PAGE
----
Sunday, September 25, 2011

Justice for Kelly Thomas!

On July 5, 2011 the police in Fullerton CA got a call that someone was breaking into cars near a transit hub.  Officers Manuel Ramos and Jay Cicinelli arrived on the scene and saw a homeless, schizophrenic man named Kelly Thomas, who frequented the area.  Since this was the officers' regular beat, they were familiar with Thomas and surely knew that he showed signs of a serious mental illness.

The officers searched Thomas' backpack and found items that they decided weren't his.  They ordered the schizophrenic man to sit on the ground with his legs in front of him and his hands on his knees.  Officer Ramos snapped on a pair of latex gloves, held up his fists, and snarled,  "Now you see my fists?  These fists are getting ready to fuck you up."  Kelly Thomas, confused and frightened, attempted to move away.  Ramos took out his baton, and Thomas held up his hands in a defensive posture, with palms out to deflect the blows.

Ramos and Cicinelli beat Thomas with their batons, tasered him 5 times in the course of the beating and beat him 8 times in the face with the Taser gun.  Four other officers arrived and joined in.  Bystanders were not close enough to visually record the beating, but their camera captured the horrific sounds of the murder:  the zapping of the Taser and Thomas' agonizing screams and his repeated calls,  "Dad...Dad...Dad!"  The officers continued to beat him, even after he was still and making no further sounds.

Kelly Thomas was taken to the hospital.  When his father, a former sherriff's deputy, arrived at the hospital and came to his son's bedside, he could not even recognize his son.

Kelly Thomas died five days later.

His father and the community demanded an investigation into the indefensible murder.  Last week, the DA of Orange County announced that Officer Ramos had been charged with second degree murder and involuntary manslaughter.  Cpl. Cicinelli was charged with involuntary manslaughter and excessive use of force.

This story has been so disturbing to me.  Of course, many, if not most, citizens would be outraged by the deadly actions of a couple of rogue cops.  Very few parents could hear those heart-rending screams of "Dad" without feeling empathy for this grieving father.  And for those of us who are parents to sons or daughters who have schizophrenia, this is often our greatest fear...that someday our child will have a confrontation with police when he/she is actively psychotic...a confrontation that could end in tragedy.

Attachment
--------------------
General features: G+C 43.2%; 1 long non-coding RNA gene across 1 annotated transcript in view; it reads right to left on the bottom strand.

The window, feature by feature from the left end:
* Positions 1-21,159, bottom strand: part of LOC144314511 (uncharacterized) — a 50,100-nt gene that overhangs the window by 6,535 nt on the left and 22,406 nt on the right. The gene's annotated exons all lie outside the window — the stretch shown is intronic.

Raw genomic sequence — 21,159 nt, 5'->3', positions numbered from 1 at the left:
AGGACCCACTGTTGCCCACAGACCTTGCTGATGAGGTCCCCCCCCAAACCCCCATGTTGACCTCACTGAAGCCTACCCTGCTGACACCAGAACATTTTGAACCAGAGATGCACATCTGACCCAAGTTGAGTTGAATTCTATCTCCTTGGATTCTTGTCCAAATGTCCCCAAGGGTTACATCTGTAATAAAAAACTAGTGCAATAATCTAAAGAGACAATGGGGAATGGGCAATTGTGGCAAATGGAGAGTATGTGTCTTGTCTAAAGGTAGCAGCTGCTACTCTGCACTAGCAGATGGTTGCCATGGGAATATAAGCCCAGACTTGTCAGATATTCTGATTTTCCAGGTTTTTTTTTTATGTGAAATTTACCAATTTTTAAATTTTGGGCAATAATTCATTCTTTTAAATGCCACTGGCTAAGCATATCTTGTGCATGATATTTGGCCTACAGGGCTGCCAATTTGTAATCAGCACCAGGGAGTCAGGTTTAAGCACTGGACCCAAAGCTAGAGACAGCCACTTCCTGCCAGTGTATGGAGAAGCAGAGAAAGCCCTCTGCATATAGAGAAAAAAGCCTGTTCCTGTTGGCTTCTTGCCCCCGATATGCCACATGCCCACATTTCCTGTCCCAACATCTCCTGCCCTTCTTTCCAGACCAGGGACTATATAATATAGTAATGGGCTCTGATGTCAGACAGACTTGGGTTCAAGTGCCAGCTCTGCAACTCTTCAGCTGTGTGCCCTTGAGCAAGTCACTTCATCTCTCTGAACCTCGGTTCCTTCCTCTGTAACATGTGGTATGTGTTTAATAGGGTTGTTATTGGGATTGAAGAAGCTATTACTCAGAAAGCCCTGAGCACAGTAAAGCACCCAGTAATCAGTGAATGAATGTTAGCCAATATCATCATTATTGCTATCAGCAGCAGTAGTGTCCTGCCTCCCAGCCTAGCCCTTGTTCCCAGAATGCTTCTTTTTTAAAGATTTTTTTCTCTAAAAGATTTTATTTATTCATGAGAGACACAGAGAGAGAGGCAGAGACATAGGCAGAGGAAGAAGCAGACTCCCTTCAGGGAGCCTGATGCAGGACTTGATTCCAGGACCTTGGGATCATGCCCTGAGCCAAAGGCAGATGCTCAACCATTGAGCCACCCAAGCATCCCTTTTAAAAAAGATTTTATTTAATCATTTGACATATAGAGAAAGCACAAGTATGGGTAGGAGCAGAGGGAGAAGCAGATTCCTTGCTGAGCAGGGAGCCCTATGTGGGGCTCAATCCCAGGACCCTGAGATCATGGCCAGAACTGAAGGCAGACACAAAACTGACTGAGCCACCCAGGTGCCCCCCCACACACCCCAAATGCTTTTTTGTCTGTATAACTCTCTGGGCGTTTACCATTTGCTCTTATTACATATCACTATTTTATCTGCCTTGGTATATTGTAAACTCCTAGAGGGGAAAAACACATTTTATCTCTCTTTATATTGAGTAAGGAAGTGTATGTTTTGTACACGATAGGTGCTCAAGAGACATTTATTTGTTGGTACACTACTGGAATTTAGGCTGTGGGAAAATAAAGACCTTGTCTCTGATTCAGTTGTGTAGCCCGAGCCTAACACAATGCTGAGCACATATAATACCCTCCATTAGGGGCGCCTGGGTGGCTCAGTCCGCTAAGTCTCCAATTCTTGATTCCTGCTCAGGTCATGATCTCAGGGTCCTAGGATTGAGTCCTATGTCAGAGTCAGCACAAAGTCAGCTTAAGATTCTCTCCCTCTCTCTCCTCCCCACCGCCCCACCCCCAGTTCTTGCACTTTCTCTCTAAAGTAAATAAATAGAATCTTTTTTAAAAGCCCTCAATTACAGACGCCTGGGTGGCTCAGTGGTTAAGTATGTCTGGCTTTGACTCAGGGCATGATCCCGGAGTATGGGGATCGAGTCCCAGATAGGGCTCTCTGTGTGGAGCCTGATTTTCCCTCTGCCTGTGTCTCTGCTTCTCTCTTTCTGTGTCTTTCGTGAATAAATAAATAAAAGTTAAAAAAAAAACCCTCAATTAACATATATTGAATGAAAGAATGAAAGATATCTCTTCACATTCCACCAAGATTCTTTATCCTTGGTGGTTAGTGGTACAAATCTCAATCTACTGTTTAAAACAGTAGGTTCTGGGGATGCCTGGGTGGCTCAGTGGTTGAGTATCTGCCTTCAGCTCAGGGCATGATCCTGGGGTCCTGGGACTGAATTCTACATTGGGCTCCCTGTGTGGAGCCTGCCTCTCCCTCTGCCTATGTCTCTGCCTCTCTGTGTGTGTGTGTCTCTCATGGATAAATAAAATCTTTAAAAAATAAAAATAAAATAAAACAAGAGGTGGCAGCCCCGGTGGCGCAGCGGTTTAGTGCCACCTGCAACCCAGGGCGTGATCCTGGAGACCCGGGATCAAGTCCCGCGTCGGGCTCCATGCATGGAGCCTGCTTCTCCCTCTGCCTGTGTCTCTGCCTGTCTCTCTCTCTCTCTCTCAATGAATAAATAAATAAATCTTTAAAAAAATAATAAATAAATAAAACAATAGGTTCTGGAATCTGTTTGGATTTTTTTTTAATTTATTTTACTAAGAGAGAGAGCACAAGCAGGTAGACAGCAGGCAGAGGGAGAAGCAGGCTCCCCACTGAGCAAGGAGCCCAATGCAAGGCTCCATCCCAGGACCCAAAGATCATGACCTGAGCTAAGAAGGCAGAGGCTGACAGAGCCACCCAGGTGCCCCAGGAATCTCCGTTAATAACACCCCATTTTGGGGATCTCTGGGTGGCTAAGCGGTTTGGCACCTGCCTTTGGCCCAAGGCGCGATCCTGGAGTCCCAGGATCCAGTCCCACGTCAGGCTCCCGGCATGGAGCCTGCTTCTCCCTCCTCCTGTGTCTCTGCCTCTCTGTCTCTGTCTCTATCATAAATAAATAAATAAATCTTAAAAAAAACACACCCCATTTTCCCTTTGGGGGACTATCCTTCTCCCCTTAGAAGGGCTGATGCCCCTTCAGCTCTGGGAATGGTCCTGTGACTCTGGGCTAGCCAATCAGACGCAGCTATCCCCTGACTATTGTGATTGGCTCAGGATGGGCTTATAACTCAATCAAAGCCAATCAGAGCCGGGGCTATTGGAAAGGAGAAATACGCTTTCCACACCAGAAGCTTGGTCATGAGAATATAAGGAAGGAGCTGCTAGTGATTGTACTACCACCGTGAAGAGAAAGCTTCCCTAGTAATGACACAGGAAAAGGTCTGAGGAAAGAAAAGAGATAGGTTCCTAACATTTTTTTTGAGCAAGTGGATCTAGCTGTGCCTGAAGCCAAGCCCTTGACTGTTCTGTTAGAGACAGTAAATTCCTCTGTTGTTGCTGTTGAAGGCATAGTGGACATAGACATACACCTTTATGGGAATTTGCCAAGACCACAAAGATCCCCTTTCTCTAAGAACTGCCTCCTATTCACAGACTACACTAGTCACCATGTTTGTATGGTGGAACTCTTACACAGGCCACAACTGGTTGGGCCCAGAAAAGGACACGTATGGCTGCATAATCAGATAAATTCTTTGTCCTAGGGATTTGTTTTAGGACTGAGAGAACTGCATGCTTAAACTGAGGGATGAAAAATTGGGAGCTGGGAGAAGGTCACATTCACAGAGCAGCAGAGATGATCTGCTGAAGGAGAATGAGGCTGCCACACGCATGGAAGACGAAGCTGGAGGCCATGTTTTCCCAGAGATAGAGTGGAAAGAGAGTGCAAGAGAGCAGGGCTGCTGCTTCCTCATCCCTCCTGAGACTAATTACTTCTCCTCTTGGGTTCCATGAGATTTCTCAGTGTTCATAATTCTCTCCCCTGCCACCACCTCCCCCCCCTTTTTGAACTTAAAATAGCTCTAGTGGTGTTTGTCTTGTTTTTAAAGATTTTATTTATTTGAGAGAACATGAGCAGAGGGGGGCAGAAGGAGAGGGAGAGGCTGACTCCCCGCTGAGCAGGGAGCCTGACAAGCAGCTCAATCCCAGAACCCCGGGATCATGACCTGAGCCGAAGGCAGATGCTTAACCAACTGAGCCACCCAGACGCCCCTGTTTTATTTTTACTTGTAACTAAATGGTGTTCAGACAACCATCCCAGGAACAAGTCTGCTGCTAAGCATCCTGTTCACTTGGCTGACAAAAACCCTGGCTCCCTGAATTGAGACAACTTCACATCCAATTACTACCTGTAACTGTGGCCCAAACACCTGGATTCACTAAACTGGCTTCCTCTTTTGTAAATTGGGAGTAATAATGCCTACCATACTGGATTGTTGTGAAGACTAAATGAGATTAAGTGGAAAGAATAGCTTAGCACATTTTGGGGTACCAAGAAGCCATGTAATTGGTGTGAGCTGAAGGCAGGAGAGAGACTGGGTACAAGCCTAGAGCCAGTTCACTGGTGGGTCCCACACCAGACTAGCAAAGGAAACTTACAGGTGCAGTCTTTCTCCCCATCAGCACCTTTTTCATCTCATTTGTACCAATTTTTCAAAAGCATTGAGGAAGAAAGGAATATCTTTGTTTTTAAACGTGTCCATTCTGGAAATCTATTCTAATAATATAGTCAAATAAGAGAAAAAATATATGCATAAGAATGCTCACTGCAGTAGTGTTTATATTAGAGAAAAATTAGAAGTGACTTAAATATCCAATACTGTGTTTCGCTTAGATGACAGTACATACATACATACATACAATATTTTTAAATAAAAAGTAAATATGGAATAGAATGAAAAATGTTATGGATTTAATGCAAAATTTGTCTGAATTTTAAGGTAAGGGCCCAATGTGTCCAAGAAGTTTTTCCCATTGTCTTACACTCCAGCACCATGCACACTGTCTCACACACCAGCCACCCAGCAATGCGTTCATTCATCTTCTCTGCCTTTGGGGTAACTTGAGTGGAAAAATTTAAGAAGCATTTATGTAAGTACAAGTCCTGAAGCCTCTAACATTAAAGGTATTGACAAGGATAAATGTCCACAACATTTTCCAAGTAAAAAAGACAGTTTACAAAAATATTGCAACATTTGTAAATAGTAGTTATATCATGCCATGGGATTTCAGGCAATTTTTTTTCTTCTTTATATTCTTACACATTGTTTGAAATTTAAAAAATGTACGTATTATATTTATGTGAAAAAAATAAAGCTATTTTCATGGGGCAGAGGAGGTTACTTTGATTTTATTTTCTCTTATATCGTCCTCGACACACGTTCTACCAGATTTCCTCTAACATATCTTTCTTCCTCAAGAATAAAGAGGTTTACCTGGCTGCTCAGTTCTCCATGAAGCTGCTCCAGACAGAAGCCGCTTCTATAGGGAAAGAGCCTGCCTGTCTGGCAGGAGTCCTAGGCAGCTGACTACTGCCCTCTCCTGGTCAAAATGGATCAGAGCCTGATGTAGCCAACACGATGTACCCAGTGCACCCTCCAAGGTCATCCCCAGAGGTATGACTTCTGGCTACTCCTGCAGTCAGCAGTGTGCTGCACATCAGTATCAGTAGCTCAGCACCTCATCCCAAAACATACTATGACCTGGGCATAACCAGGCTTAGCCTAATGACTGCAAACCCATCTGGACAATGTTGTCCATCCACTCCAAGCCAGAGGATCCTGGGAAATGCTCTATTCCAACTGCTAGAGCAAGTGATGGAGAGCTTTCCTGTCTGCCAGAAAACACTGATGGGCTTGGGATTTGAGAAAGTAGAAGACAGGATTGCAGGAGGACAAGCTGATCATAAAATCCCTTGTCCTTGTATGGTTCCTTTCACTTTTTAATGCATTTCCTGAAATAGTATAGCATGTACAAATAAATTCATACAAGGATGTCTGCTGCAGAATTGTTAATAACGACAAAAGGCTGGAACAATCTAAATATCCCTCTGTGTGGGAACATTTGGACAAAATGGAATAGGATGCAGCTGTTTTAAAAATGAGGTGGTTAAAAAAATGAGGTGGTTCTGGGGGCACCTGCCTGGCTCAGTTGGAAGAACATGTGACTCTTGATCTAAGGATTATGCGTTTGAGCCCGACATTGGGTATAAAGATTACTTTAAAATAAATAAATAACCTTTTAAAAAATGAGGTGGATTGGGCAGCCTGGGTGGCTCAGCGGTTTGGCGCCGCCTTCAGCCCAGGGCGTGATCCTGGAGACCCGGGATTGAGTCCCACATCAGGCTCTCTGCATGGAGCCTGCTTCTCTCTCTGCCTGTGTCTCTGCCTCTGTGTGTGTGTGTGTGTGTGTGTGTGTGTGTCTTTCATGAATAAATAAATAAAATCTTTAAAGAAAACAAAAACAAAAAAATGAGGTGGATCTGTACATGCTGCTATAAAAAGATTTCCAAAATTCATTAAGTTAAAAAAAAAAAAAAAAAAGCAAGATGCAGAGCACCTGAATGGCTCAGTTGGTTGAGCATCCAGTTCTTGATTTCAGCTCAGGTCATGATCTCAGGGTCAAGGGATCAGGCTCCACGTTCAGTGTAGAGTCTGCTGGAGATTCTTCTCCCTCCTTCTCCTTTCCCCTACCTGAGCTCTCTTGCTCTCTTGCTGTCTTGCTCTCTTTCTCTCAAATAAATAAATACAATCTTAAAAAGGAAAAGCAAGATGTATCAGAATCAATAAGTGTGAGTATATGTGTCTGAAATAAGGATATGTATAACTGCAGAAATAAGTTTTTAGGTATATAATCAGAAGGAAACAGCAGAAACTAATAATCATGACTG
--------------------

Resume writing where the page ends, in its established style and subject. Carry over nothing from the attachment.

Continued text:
I remember that many years ago, long before the onset of Gabriel's schizophrenia, there was a terrible incident in the middle class neighborhood where I worked.  A mother was having trouble with her adult schizophrenic son, and she called the police for assistance in getting him to the psychiatric ER at the county hospital.  When the police arrived, the son was in the front yard, wildly waving his arms.  They thought he was brandishing a weapon, and they shot him dead.  That incident stuck with me, and often comes to mind when Gabriel is having trouble.

During Gabriel's first psychotic episode, he had been furloughed from the county hospital, but by the next day, it was obvious that he was having difficulties.  He was outside, when the phone rang.  It was the local police department.  They told me that Gabriel had called 911 and told him he was smoking.  Of course they thought he was making a prank call and called to see what was going on.  This was the first and only time that the police in our little burg showed restraint and didn't show up at our house to bully or harass us.  Thank God they didn't.  Gabriel told me later, when he was lucid, that he saw helicopters chasing him and people trying to kill him, and he called the police and told them he was smoking in an attempt to get the police to come.  Of course, if they had come, the situation might have taken a turn for the worse, as paranoid as Gabriel was.

And then there was the five month period when Gabriel was very, very psychotic in 2008 (after the doctor monkeyed with his medications).  He laughed and paced 20 hours a day.  He stared at his aliens and the members of the Mafia who were threatening him.  He began to curse at the mafiosos, and punch and kick at them.  Most of the time he stayed in the house, but sometimes he went out in the front yard.  I was SO worried that neighbors would see him out there, laughing hysterically or punching at thin air, and that they would assume he was high on drugs and would call the police.  I was still working at the time, and it was so stressful to have to leave to see patients, not knowing what he would do.  I don't know for sure what would have happened if the police had come, but I think it could have turned out very badly, as paranoid as he was, and as confrontational as those police officers were.  When he is that psychotic, he is unable to answer the simplest of questions and unable to understand and follow the most basic directions.  I have no doubt that those officers, lacking adequate training, would interpret his response as defiance and resistance.

I hope Ramos and Cicinelli are found guilty of the most serious charges and that they are given the maximum sentence.  But beyond that, I hope that police departments in every city will strive to improve their training for all officers on how to best respond to people with serious mental illness.  And I hope that they will always try to improve their psychological screening process for their officers, so that they can weed out officers who have a tendency towards such violent and aggressive actions.